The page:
256825 Guatemalan gay men and MSM identify what is needed to promote sexual health and prevent HIV: An ecological framework

Tuesday, October 30, 2012

Scott Rhodes, PhD, MPH, CHES , Department of Social Sciences and Health Policy, Wake Forest School of Medicine, Winston-Salem, NC
Jorge Alonzo, JD , Department of Social Sciences and Health Policy, Wake Forest School of Medicine, Winston-Salem, NC
Cindy Wilks, BA , Consultant, ArteSanar, Inc, Durham, NC
Mario Downs , Department of Social Sciences and Health Policy, Division of Public Health Sciences, Wake Forest School of Medicine, Winston-Salem, NC
Omar Martinez, JD, MPH , Center for Sexual Health Promotion, Indiana University-Bloomington, Bloomington, IN
Mario Andrade , CBPR partner, APAES Solidaridad, Guatemala, Guatemala
Guillermo Villatoro, MD , Unidad de Epidemiologia, Hospital Roosevelt, Guatemala City, Guatemala
Background: Guatemala has a concentrated and rapidly accelerating HIV epidemic. Prevalence estimates of HIV infection among MSM range from 11-18%.

Methods: Our community-based participatory research (CBPR) partnership in NC designed and implemented this study in partnership with Guatemalan leaders to identify potentially effective approaches and characteristics to HIV risk reduction among Guatemalan MSM. Focus groups and interviews were conducted with Guatemalan MSM, audio recorded, and transcribed verbatim. Partners used open coding and organized data into themes.

Results: Participants included 87 focus group and 10 in-depth interview participants. Mean age of participants was 27 years old (range 18-60). All reported sex with men within the past 3 months; 74% self-identified as gay; 22%, as bisexual; and 4%, as heterosexual.

We identified 13 intervention approaches to target intra- and interpersonal factors identified as contributing to sexual risk, including programming based community-identified assets; filling knowledge gaps; and offering safe spaces for facilitated supportive MSM group dialogue around masculinity/machismo; sexual scripts; family, religious, and societal expectations; intimacy; and intragroup discrimination.

We also identified 5 intervention approaches to target community, institutional, and public policy factors, including the development of safe housing, vocational training, and educational opportunities. Finally, we identified 4 approaches to target all factors, including the incorporation of Mayan values.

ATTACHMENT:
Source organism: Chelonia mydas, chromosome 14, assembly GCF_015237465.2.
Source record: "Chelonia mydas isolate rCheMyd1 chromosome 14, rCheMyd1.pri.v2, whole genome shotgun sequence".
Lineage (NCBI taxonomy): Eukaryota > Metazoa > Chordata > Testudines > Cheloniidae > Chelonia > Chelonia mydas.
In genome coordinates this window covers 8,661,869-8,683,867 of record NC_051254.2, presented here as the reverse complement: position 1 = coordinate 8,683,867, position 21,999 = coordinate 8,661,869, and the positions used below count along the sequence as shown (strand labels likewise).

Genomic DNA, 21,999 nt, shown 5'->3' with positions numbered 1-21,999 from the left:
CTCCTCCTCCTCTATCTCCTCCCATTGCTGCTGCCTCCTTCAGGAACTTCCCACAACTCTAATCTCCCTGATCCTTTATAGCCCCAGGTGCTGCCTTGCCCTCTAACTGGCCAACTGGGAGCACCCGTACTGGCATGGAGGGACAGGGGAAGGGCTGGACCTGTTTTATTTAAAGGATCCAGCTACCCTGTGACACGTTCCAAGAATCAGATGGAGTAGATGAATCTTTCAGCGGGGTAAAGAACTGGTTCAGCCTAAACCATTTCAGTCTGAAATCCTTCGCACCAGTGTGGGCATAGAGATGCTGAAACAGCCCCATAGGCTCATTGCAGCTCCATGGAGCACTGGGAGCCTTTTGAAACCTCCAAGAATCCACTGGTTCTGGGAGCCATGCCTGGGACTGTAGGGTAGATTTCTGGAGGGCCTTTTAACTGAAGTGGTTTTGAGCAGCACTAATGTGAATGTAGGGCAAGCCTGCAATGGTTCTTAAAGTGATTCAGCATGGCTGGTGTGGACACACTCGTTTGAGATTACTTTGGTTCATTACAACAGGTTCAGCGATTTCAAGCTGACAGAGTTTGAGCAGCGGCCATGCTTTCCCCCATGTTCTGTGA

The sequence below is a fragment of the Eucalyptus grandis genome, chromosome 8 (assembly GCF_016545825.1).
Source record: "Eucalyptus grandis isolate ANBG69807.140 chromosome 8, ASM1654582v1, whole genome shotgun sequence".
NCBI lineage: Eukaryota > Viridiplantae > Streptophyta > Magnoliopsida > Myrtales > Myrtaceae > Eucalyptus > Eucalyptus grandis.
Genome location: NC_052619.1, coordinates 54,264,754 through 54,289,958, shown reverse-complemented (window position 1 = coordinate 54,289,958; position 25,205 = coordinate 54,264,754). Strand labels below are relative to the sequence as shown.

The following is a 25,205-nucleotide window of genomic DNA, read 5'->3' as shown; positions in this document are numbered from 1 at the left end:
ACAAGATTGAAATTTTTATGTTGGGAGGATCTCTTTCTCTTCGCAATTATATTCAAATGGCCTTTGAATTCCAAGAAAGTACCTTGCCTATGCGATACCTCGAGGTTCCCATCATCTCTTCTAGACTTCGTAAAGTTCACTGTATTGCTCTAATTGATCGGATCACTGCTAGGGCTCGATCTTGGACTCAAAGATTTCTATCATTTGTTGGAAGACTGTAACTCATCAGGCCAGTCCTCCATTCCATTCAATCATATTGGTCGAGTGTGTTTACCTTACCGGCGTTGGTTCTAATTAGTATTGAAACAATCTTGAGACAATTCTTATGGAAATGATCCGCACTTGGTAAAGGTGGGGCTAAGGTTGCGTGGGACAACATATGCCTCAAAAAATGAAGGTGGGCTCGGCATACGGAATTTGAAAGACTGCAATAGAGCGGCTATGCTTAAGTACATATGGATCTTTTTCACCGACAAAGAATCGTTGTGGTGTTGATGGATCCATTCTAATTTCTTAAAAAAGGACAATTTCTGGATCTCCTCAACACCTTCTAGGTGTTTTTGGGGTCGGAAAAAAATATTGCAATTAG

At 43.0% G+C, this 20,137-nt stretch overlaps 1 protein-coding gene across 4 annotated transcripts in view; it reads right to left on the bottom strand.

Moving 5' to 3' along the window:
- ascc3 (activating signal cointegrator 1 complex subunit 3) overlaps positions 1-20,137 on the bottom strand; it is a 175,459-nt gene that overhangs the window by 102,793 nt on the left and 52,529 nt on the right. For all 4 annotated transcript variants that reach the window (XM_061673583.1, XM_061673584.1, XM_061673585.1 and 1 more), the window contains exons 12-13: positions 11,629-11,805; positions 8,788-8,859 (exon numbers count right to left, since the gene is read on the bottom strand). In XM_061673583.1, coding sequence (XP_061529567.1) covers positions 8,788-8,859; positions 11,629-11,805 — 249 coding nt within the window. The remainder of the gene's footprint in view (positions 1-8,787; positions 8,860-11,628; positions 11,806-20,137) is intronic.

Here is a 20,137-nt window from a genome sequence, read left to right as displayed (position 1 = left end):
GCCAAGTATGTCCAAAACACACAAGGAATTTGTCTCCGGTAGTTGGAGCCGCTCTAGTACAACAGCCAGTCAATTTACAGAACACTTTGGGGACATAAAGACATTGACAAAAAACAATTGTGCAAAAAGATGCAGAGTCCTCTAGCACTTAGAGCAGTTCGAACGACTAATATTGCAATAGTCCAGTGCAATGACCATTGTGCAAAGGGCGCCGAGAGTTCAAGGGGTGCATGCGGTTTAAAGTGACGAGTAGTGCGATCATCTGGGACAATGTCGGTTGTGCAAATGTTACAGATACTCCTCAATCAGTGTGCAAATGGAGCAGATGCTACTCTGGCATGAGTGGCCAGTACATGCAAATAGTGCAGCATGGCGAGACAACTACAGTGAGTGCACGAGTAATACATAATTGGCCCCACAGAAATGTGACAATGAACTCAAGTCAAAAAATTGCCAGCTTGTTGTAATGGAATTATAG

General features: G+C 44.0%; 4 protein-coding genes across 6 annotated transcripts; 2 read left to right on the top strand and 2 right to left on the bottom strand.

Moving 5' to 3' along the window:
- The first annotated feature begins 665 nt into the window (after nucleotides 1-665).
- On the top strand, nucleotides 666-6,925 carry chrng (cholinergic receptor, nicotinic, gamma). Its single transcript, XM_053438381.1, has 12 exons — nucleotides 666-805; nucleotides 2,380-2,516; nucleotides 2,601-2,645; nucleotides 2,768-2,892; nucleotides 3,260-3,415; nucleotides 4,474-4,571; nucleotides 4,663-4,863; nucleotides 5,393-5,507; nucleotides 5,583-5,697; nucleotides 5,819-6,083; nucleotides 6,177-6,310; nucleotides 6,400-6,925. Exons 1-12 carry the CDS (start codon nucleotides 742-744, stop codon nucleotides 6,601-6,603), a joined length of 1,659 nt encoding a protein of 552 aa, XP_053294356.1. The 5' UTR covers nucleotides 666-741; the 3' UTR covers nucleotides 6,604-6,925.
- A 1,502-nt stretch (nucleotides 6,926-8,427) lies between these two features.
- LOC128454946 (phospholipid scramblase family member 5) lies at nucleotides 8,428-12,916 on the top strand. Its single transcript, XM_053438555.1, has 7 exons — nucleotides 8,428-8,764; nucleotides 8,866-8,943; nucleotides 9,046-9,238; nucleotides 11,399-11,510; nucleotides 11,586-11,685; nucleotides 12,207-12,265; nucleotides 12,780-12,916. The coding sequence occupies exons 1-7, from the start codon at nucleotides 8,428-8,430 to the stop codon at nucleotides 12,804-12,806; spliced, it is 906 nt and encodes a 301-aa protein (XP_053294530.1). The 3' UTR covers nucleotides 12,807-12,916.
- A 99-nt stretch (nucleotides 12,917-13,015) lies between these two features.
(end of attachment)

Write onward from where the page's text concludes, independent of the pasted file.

Conclusions: Guatemalan MSM remain a neglected population in need of culturally congruent programming. We identified intervention approaches and characteristics that may be useful to guide intervention development to reduce sexual risk and promote sexual health, using an ecological perspective.

Learning Areas:
Assessment of individual and community needs for health education
Diversity and culture
Implementation of health education strategies, interventions and programs
Planning of health education strategies, interventions, and programs
Program planning
Social and behavioral sciences

Learning Objectives:
By the conclusion of the presentation, the participant will be able to: 1) Describe potentially effective intervention approaches and characteristics to promote sexual health and reduce risk among a sample of Guatemalan gay men and MSM; and 2) Apply preliminary findings to future sexual health and intervention research among Guatemalan MSM.

Keywords: Gay Men, Health Promotion

Presenting author's disclosure statement:

Qualified on the content I am responsible for because: I have a PhD in Health Behavior/Health Education and an MPH in Health Administration. I am a Fellow in the American Academy of Health Behavior. As PI, I have >10 years of federally funded research in partnership with immigrant Latino communities in the US. I also have >110 peer-reviewed scientific papers and book chapters.
Any relevant financial relationships? No

I agree to comply with the American Public Health Association Conflict of Interest and Commercial Support Guidelines, and to disclose to the participants any off-label or experimental uses of a commercial product or service discussed in my presentation.